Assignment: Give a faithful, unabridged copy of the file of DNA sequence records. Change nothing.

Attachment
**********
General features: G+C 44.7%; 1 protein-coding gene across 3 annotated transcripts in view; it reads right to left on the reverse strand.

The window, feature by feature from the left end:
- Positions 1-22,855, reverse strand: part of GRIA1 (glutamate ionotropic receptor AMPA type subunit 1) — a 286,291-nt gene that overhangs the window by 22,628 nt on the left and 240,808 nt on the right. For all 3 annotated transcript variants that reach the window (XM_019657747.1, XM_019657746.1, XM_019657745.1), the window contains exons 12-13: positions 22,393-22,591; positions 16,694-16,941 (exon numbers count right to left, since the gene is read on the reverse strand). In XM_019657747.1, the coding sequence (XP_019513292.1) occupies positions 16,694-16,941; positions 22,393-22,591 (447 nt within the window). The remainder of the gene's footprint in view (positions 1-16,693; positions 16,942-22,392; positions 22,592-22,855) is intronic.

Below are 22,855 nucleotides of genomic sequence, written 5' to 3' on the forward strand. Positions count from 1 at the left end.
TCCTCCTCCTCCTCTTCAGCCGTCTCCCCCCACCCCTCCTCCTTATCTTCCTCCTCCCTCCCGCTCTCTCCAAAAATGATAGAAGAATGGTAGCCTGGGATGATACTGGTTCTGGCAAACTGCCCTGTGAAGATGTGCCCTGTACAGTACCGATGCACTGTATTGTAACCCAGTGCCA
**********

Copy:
General features: G+C 44.7%; 1 protein-coding gene across 3 annotated transcripts in view; it reads right to left on the reverse strand.

The window, feature by feature from the left end:
- Positions 1-22,855, reverse strand: part of GRIA1 (glutamate ionotropic receptor AMPA type subunit 1) — a 286,291-nt gene that overhangs the window by 22,628 nt on the left and 240,808 nt on the right. For all 3 annotated transcript variants that reach the window (XM_019657747.1, XM_019657746.1, XM_019657745.1), the window contains exons 12-13: positions 22,393-22,591; positions 16,694-16,941 (exon numbers count right to left, since the gene is read on the reverse strand). In XM_019657747.1, the coding sequence (XP_019513292.1) occupies positions 16,694-16,941; positions 22,393-22,591 (447 nt within the window). The remainder of the gene's footprint in view (positions 1-16,693; positions 16,942-22,392; positions 22,592-22,855) is intronic.

Below are 22,855 nucleotides of genomic sequence, written 5' to 3' on the forward strand. Positions count from 1 at the left end.
TCCTCCTCCTCCTCTTCAGCCGTCTCCCCCCACCCCTCCTCCTTATCTTCCTCCTCCCTCCCGCTCTCTCCAAAAATGATAGAAGAATGGTAGCCTGGGATGATACTGGTTCTGGCAAACTGCCCTGTGAAGATGTGCCCTGTACAGTACCGATGCACTGTATTGTAACCCAGTGCCA